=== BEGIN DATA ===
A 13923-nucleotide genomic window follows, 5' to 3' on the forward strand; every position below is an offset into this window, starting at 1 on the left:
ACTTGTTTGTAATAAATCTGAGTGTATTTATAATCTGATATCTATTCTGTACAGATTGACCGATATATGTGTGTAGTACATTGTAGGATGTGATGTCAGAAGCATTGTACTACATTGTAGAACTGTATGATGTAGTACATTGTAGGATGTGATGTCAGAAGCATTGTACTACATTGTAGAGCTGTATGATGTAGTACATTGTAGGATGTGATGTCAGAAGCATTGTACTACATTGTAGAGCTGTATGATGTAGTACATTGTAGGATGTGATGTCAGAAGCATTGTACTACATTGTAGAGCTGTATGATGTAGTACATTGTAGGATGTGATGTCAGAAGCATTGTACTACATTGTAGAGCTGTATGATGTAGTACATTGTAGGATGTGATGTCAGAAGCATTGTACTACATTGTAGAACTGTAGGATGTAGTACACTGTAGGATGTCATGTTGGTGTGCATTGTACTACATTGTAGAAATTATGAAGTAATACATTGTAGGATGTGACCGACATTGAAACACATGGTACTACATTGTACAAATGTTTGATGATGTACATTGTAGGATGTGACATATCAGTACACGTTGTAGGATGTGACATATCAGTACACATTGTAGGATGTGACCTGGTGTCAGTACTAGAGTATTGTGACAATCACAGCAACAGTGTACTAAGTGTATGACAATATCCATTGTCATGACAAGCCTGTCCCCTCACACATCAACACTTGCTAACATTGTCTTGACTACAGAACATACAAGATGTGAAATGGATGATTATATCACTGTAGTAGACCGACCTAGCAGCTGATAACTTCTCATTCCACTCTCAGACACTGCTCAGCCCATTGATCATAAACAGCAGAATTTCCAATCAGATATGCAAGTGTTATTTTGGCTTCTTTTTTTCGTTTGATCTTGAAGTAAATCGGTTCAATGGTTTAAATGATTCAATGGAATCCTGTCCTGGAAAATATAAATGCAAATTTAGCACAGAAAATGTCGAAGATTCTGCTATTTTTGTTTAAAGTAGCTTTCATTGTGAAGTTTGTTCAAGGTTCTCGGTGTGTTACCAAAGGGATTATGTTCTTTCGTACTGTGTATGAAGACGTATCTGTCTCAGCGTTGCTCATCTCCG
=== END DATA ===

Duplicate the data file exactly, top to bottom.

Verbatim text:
A 13923-nucleotide genomic window follows, 5' to 3' on the forward strand; every position below is an offset into this window, starting at 1 on the left:
ACTTGTTTGTAATAAATCTGAGTGTATTTATAATCTGATATCTATTCTGTACAGATTGACCGATATATGTGTGTAGTACATTGTAGGATGTGATGTCAGAAGCATTGTACTACATTGTAGAACTGTATGATGTAGTACATTGTAGGATGTGATGTCAGAAGCATTGTACTACATTGTAGAGCTGTATGATGTAGTACATTGTAGGATGTGATGTCAGAAGCATTGTACTACATTGTAGAGCTGTATGATGTAGTACATTGTAGGATGTGATGTCAGAAGCATTGTACTACATTGTAGAGCTGTATGATGTAGTACATTGTAGGATGTGATGTCAGAAGCATTGTACTACATTGTAGAGCTGTATGATGTAGTACATTGTAGGATGTGATGTCAGAAGCATTGTACTACATTGTAGAACTGTAGGATGTAGTACACTGTAGGATGTCATGTTGGTGTGCATTGTACTACATTGTAGAAATTATGAAGTAATACATTGTAGGATGTGACCGACATTGAAACACATGGTACTACATTGTACAAATGTTTGATGATGTACATTGTAGGATGTGACATATCAGTACACGTTGTAGGATGTGACATATCAGTACACATTGTAGGATGTGACCTGGTGTCAGTACTAGAGTATTGTGACAATCACAGCAACAGTGTACTAAGTGTATGACAATATCCATTGTCATGACAAGCCTGTCCCCTCACACATCAACACTTGCTAACATTGTCTTGACTACAGAACATACAAGATGTGAAATGGATGATTATATCACTGTAGTAGACCGACCTAGCAGCTGATAACTTCTCATTCCACTCTCAGACACTGCTCAGCCCATTGATCATAAACAGCAGAATTTCCAATCAGATATGCAAGTGTTATTTTGGCTTCTTTTTTTCGTTTGATCTTGAAGTAAATCGGTTCAATGGTTTAAATGATTCAATGGAATCCTGTCCTGGAAAATATAAATGCAAATTTAGCACAGAAAATGTCGAAGATTCTGCTATTTTTGTTTAAAGTAGCTTTCATTGTGAAGTTTGTTCAAGGTTCTCGGTGTGTTACCAAAGGGATTATGTTCTTTCGTACTGTGTATGAAGACGTATCTGTCTCAGCGTTGCTCATCTCCG